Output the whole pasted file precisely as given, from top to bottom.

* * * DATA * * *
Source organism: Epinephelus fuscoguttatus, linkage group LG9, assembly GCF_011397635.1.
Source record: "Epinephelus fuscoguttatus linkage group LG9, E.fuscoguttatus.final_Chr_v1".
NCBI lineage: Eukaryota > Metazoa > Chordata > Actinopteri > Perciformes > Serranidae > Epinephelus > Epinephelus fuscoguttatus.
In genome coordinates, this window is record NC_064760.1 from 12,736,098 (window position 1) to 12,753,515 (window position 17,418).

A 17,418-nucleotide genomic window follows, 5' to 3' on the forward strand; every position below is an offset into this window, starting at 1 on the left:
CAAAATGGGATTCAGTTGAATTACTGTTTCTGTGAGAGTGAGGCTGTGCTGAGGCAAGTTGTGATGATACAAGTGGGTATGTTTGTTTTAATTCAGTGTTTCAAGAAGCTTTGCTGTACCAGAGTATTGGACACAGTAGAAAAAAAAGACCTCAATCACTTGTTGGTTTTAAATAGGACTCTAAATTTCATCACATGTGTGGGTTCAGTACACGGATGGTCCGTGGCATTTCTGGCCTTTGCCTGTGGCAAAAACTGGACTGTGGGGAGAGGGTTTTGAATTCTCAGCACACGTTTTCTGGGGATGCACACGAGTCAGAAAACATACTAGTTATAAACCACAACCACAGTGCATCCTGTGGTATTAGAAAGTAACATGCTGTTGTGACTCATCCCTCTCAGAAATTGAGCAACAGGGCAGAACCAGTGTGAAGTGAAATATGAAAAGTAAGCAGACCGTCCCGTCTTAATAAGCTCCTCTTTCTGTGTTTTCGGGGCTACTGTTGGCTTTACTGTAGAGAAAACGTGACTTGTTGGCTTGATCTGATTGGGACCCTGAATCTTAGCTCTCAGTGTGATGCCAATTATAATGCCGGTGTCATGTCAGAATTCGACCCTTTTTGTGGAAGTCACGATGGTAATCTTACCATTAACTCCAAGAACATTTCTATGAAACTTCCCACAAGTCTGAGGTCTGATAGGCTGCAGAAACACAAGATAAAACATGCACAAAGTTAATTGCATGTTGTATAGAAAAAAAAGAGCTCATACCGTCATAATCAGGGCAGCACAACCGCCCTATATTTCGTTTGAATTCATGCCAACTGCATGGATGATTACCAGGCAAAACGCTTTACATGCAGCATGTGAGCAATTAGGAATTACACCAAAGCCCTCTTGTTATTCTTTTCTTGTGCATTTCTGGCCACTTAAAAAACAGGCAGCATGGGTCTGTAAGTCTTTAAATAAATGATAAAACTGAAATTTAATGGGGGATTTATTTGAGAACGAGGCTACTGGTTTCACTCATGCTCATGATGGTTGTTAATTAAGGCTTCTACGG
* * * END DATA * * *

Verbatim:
Source organism: Epinephelus fuscoguttatus, linkage group LG9, assembly GCF_011397635.1.
Source record: "Epinephelus fuscoguttatus linkage group LG9, E.fuscoguttatus.final_Chr_v1".
NCBI lineage: Eukaryota > Metazoa > Chordata > Actinopteri > Perciformes > Serranidae > Epinephelus > Epinephelus fuscoguttatus.
In genome coordinates, this window is record NC_064760.1 from 12,736,098 (window position 1) to 12,753,515 (window position 17,418).

A 17,418-nucleotide genomic window follows, 5' to 3' on the forward strand; every position below is an offset into this window, starting at 1 on the left:
CAAAATGGGATTCAGTTGAATTACTGTTTCTGTGAGAGTGAGGCTGTGCTGAGGCAAGTTGTGATGATACAAGTGGGTATGTTTGTTTTAATTCAGTGTTTCAAGAAGCTTTGCTGTACCAGAGTATTGGACACAGTAGAAAAAAAAGACCTCAATCACTTGTTGGTTTTAAATAGGACTCTAAATTTCATCACATGTGTGGGTTCAGTACACGGATGGTCCGTGGCATTTCTGGCCTTTGCCTGTGGCAAAAACTGGACTGTGGGGAGAGGGTTTTGAATTCTCAGCACACGTTTTCTGGGGATGCACACGAGTCAGAAAACATACTAGTTATAAACCACAACCACAGTGCATCCTGTGGTATTAGAAAGTAACATGCTGTTGTGACTCATCCCTCTCAGAAATTGAGCAACAGGGCAGAACCAGTGTGAAGTGAAATATGAAAAGTAAGCAGACCGTCCCGTCTTAATAAGCTCCTCTTTCTGTGTTTTCGGGGCTACTGTTGGCTTTACTGTAGAGAAAACGTGACTTGTTGGCTTGATCTGATTGGGACCCTGAATCTTAGCTCTCAGTGTGATGCCAATTATAATGCCGGTGTCATGTCAGAATTCGACCCTTTTTGTGGAAGTCACGATGGTAATCTTACCATTAACTCCAAGAACATTTCTATGAAACTTCCCACAAGTCTGAGGTCTGATAGGCTGCAGAAACACAAGATAAAACATGCACAAAGTTAATTGCATGTTGTATAGAAAAAAAAGAGCTCATACCGTCATAATCAGGGCAGCACAACCGCCCTATATTTCGTTTGAATTCATGCCAACTGCATGGATGATTACCAGGCAAAACGCTTTACATGCAGCATGTGAGCAATTAGGAATTACACCAAAGCCCTCTTGTTATTCTTTTCTTGTGCATTTCTGGCCACTTAAAAAACAGGCAGCATGGGTCTGTAAGTCTTTAAATAAATGATAAAACTGAAATTTAATGGGGGATTTATTTGAGAACGAGGCTACTGGTTTCACTCATGCTCATGATGGTTGTTAATTAAGGCTTCTACGG